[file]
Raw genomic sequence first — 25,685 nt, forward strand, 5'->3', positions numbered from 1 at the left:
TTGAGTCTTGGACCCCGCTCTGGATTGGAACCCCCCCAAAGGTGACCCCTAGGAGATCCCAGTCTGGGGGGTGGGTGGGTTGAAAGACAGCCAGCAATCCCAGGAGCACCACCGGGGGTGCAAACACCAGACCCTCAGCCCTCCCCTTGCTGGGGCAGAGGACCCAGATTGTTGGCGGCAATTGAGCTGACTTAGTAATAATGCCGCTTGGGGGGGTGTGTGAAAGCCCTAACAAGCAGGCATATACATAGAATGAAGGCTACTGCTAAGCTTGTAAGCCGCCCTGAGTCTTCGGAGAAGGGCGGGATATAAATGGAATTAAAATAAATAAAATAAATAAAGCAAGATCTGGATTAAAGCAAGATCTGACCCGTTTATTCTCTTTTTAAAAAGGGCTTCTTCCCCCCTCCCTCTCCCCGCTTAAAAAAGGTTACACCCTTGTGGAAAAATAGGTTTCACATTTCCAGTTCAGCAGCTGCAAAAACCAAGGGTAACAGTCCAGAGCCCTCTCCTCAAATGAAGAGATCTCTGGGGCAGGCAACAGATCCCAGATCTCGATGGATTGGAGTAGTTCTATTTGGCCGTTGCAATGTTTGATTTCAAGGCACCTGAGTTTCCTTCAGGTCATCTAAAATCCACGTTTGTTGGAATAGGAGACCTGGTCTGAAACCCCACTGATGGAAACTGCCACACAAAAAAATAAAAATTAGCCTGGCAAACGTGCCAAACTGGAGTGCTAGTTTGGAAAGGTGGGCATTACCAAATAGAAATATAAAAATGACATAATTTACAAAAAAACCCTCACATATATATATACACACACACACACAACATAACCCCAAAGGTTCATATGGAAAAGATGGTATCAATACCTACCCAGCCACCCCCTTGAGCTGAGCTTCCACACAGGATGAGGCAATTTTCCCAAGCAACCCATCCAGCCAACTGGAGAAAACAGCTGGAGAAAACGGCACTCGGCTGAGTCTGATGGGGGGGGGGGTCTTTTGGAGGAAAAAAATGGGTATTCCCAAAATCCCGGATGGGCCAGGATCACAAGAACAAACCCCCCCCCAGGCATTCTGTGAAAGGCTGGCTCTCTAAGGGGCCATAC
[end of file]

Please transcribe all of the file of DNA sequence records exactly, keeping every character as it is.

Raw genomic sequence first — 25,685 nt, forward strand, 5'->3', positions numbered from 1 at the left:
TTGAGTCTTGGACCCCGCTCTGGATTGGAACCCCCCCAAAGGTGACCCCTAGGAGATCCCAGTCTGGGGGGTGGGTGGGTTGAAAGACAGCCAGCAATCCCAGGAGCACCACCGGGGGTGCAAACACCAGACCCTCAGCCCTCCCCTTGCTGGGGCAGAGGACCCAGATTGTTGGCGGCAATTGAGCTGACTTAGTAATAATGCCGCTTGGGGGGGTGTGTGAAAGCCCTAACAAGCAGGCATATACATAGAATGAAGGCTACTGCTAAGCTTGTAAGCCGCCCTGAGTCTTCGGAGAAGGGCGGGATATAAATGGAATTAAAATAAATAAAATAAATAAAGCAAGATCTGGATTAAAGCAAGATCTGACCCGTTTATTCTCTTTTTAAAAAGGGCTTCTTCCCCCCTCCCTCTCCCCGCTTAAAAAAGGTTACACCCTTGTGGAAAAATAGGTTTCACATTTCCAGTTCAGCAGCTGCAAAAACCAAGGGTAACAGTCCAGAGCCCTCTCCTCAAATGAAGAGATCTCTGGGGCAGGCAACAGATCCCAGATCTCGATGGATTGGAGTAGTTCTATTTGGCCGTTGCAATGTTTGATTTCAAGGCACCTGAGTTTCCTTCAGGTCATCTAAAATCCACGTTTGTTGGAATAGGAGACCTGGTCTGAAACCCCACTGATGGAAACTGCCACACAAAAAAATAAAAATTAGCCTGGCAAACGTGCCAAACTGGAGTGCTAGTTTGGAAAGGTGGGCATTACCAAATAGAAATATAAAAATGACATAATTTACAAAAAAACCCTCACATATATATATACACACACACACACAACATAACCCCAAAGGTTCATATGGAAAAGATGGTATCAATACCTACCCAGCCACCCCCTTGAGCTGAGCTTCCACACAGGATGAGGCAATTTTCCCAAGCAACCCATCCAGCCAACTGGAGAAAACAGCTGGAGAAAACGGCACTCGGCTGAGTCTGATGGGGGGGGGGGTCTTTTGGAGGAAAAAAATGGGTATTCCCAAAATCCCGGATGGGCCAGGATCACAAGAACAAACCCCCCCCCAGGCATTCTGTGAAAGGCTGGCTCTCTAAGGGGCCATAC